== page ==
Princess Shirahoshi is one of those characters whose design transcends the One Piece fandom. I don't watch One Piece at all any more, but I see merchandise or figures of her character and just love the look (especially the P.O.P.). So, I was pretty excited to receive Bandai's Chibi-Arts version from HobbyLink Japan.
Hit past the jump for my full review.
Figure Name: Chibi-Arts One Piece Princess Shirahoshi
Let's just get this box and tray business out of the way. Shirahoshi's box is a little bigger than the standard Chibi-Arts because her hair and scarf thing take up a lot of space. Her box is decorated in this under water and pink combination, and it has little bubble-shaped windows on the side and top.
The tray isn't especially loaded. You've got her, an extra face, her shark, one extra arm for each side, and the usual base, stand, and expressions behind it.
Once you take her out, her standard expression is worried/crocodile tears with one arm propping her up and the other touching her face. She doesn't actually need her base for posing, given that she can balance just fine with her arm down and her hair, so for this review you won't see the base at all except cut off in that tray picture and again with the expression bubbles.
While the side pictures don't look all that interesting, I should note that while her fin is not poseable, she can swivel her head a little to give you some better angles when you want to have this figure interacting with others on your shelf. Her hair blocks the movement somewhat, but you've got some leeway since her body is totally separated from it (see above image).
The back of her hair. There's some nice shading going on here, and she's got that golden fish clip at the top to put it all together. There's a hole at the back of her head for the stand. While the hair at the back doesn't end in semi-transparent PVC, the hair at the front and her fin do. It's a nice touch.
Here's a look at her body detail without the hair in the way. She's got her gold/yellow bikini top thing, and a few beaded loops around her waist and hips. It looks nice overall and I'm glad to see her back isn't botched despite being covered by hair most of the time.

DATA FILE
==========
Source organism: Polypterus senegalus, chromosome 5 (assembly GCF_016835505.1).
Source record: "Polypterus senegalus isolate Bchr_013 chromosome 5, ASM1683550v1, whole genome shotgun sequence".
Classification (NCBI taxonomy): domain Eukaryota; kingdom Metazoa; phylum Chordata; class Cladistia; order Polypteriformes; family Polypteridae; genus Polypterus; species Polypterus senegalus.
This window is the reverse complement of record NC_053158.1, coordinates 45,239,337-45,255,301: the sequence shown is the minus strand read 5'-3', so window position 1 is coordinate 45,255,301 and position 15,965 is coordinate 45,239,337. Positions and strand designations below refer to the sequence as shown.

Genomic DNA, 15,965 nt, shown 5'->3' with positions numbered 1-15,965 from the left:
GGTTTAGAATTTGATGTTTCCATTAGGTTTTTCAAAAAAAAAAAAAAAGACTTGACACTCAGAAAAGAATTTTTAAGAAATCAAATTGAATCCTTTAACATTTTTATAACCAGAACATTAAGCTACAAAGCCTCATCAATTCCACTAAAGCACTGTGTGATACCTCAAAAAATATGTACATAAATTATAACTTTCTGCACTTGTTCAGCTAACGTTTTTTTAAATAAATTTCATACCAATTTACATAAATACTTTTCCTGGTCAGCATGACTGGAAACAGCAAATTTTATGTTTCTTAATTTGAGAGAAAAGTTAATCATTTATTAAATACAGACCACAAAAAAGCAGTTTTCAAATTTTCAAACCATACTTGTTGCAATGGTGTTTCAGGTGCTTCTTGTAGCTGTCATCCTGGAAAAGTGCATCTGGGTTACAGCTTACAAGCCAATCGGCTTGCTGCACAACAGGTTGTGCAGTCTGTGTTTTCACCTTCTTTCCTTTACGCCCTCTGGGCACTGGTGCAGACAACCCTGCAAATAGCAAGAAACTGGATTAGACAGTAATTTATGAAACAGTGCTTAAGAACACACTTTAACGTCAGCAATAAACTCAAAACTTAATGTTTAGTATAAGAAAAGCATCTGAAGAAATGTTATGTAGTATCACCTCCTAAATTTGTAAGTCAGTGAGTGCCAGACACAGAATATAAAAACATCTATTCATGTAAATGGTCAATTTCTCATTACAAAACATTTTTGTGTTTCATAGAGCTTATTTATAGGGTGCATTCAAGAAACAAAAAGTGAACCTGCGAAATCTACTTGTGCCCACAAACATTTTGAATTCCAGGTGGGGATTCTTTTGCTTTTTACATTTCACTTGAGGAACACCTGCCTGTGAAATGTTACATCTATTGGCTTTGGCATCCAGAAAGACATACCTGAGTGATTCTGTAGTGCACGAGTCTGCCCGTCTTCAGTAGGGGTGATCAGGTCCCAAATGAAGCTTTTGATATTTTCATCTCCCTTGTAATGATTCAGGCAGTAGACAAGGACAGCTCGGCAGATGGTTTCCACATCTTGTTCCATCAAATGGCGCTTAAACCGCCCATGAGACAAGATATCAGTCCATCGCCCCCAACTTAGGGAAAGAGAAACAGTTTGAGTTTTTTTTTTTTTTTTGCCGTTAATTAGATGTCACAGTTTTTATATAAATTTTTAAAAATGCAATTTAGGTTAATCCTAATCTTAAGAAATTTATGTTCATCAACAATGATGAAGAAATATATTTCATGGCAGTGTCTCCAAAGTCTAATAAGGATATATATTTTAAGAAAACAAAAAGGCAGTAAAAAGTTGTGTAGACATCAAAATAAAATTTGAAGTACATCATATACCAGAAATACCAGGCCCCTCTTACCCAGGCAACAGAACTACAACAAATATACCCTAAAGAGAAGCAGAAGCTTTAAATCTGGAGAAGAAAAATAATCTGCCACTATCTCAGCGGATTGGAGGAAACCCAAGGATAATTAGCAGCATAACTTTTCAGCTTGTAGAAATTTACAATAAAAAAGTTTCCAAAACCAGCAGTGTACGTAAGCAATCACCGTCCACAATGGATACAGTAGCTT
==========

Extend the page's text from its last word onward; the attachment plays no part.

Here she is with her other arm accessories, shark and happy face. While I normally pose any super-deformed figures in my collection with sad or tormented expressions, I have to admit I like the happy face on Shirahoshi best. It's adorable, really, and I like the way her optional arms are posed. The shark (he is called Megalo) fits snugly under her other arm without the need for the base, too.
Shirahoshi is a shy character, which is why both of her expressions have blush marks on them. She's easily scared and quick to cry, despite the fact that she's absolutely huge. If there were one complaint, and really it isn't a valid complaint on my part, about this figure, it would be that it isn't to scale. But then again, what chibi figure is? She'd have to be as big as that huge Miku Nendoroid that's being made to be remotely to scale, and that's just silly. Who would have room for it on their chibi figure shelf? You know what, just forget I said any of that.
Megalo has this star tee on. The details are nice here as with Shirahoshi - no complaints. There's just a little weirdness there in the bottom picture, but seeing as how that part is usually going to be downwards, it isn't a major issue.
Shirahoshi is a lovely addition to the Chibi-Arts line and I'm glad I had a chance to handle her for a little while! This figure is listed as a prize for our September Megapixel contest, so be sure to enter if you'd like a chance to own it. Otherwise, I'd recommend the purchase if you're a fan of the super-deformed type of poseable figures and/or a One Piece fan. Her big eyes are full of expression and I'm sure Megalo would make for some fabulous figure photography shenanigans.
Thanks again to HobbyLink Japan for sponsoring this review and this month's contest!
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